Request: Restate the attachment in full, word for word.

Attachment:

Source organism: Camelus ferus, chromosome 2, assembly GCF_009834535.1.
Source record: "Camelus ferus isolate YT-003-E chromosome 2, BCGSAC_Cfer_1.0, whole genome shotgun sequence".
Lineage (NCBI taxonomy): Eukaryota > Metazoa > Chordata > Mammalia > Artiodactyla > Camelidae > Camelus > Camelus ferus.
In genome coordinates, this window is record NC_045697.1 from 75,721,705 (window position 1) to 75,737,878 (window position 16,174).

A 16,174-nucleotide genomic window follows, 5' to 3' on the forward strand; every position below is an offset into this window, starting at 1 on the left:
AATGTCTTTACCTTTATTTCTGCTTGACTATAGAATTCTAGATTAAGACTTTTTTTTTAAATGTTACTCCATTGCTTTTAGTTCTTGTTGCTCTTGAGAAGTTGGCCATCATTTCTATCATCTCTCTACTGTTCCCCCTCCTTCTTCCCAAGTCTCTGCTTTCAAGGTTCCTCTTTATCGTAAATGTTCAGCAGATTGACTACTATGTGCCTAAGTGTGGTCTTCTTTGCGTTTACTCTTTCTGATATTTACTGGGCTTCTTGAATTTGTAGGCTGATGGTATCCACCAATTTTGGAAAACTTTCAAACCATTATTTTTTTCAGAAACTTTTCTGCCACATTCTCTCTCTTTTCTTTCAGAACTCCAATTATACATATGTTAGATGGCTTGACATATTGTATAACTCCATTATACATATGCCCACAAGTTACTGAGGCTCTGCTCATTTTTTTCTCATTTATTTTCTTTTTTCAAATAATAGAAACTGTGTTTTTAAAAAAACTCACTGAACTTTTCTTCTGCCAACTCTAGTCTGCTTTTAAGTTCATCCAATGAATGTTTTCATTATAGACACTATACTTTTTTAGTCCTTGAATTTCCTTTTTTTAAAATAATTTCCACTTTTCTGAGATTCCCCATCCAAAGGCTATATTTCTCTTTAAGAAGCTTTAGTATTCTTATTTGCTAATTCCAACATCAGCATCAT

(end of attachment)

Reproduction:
Source organism: Camelus ferus, chromosome 2, assembly GCF_009834535.1.
Source record: "Camelus ferus isolate YT-003-E chromosome 2, BCGSAC_Cfer_1.0, whole genome shotgun sequence".
Lineage (NCBI taxonomy): Eukaryota > Metazoa > Chordata > Mammalia > Artiodactyla > Camelidae > Camelus > Camelus ferus.
In genome coordinates, this window is record NC_045697.1 from 75,721,705 (window position 1) to 75,737,878 (window position 16,174).

A 16,174-nucleotide genomic window follows, 5' to 3' on the forward strand; every position below is an offset into this window, starting at 1 on the left:
AATGTCTTTACCTTTATTTCTGCTTGACTATAGAATTCTAGATTAAGACTTTTTTTTTAAATGTTACTCCATTGCTTTTAGTTCTTGTTGCTCTTGAGAAGTTGGCCATCATTTCTATCATCTCTCTACTGTTCCCCCTCCTTCTTCCCAAGTCTCTGCTTTCAAGGTTCCTCTTTATCGTAAATGTTCAGCAGATTGACTACTATGTGCCTAAGTGTGGTCTTCTTTGCGTTTACTCTTTCTGATATTTACTGGGCTTCTTGAATTTGTAGGCTGATGGTATCCACCAATTTTGGAAAACTTTCAAACCATTATTTTTTTCAGAAACTTTTCTGCCACATTCTCTCTCTTTTCTTTCAGAACTCCAATTATACATATGTTAGATGGCTTGACATATTGTATAACTCCATTATACATATGCCCACAAGTTACTGAGGCTCTGCTCATTTTTTTCTCATTTATTTTCTTTTTTCAAATAATAGAAACTGTGTTTTTAAAAAAACTCACTGAACTTTTCTTCTGCCAACTCTAGTCTGCTTTTAAGTTCATCCAATGAATGTTTTCATTATAGACACTATACTTTTTTAGTCCTTGAATTTCCTTTTTTTAAAATAATTTCCACTTTTCTGAGATTCCCCATCCAAAGGCTATATTTCTCTTTAAGAAGCTTTAGTATTCTTATTTGCTAATTCCAACATCAGCATCAT